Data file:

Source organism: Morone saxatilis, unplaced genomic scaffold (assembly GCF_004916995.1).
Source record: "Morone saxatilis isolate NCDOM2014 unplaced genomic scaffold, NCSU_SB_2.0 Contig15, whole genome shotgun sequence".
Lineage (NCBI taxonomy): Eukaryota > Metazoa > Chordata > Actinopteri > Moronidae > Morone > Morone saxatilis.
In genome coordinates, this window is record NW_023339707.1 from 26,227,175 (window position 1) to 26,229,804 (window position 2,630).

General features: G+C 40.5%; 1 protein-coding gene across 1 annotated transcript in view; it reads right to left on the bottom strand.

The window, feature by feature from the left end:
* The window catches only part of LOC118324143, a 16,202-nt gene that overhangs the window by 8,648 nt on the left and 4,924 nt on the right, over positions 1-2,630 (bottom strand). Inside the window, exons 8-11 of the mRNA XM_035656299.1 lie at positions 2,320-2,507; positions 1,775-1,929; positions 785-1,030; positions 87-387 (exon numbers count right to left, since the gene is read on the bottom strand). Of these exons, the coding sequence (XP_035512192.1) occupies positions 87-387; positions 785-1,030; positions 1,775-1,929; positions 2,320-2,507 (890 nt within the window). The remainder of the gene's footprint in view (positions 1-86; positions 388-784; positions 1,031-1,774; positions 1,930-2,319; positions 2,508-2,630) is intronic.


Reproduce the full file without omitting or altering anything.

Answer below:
Source organism: Morone saxatilis, unplaced genomic scaffold (assembly GCF_004916995.1).
Source record: "Morone saxatilis isolate NCDOM2014 unplaced genomic scaffold, NCSU_SB_2.0 Contig15, whole genome shotgun sequence".
Lineage (NCBI taxonomy): Eukaryota > Metazoa > Chordata > Actinopteri > Moronidae > Morone > Morone saxatilis.
In genome coordinates, this window is record NW_023339707.1 from 26,227,175 (window position 1) to 26,229,804 (window position 2,630).

General features: G+C 40.5%; 1 protein-coding gene across 1 annotated transcript in view; it reads right to left on the bottom strand.

The window, feature by feature from the left end:
* The window catches only part of LOC118324143, a 16,202-nt gene that overhangs the window by 8,648 nt on the left and 4,924 nt on the right, over positions 1-2,630 (bottom strand). Inside the window, exons 8-11 of the mRNA XM_035656299.1 lie at positions 2,320-2,507; positions 1,775-1,929; positions 785-1,030; positions 87-387 (exon numbers count right to left, since the gene is read on the bottom strand). Of these exons, the coding sequence (XP_035512192.1) occupies positions 87-387; positions 785-1,030; positions 1,775-1,929; positions 2,320-2,507 (890 nt within the window). The remainder of the gene's footprint in view (positions 1-86; positions 388-784; positions 1,031-1,774; positions 1,930-2,319; positions 2,508-2,630) is intronic.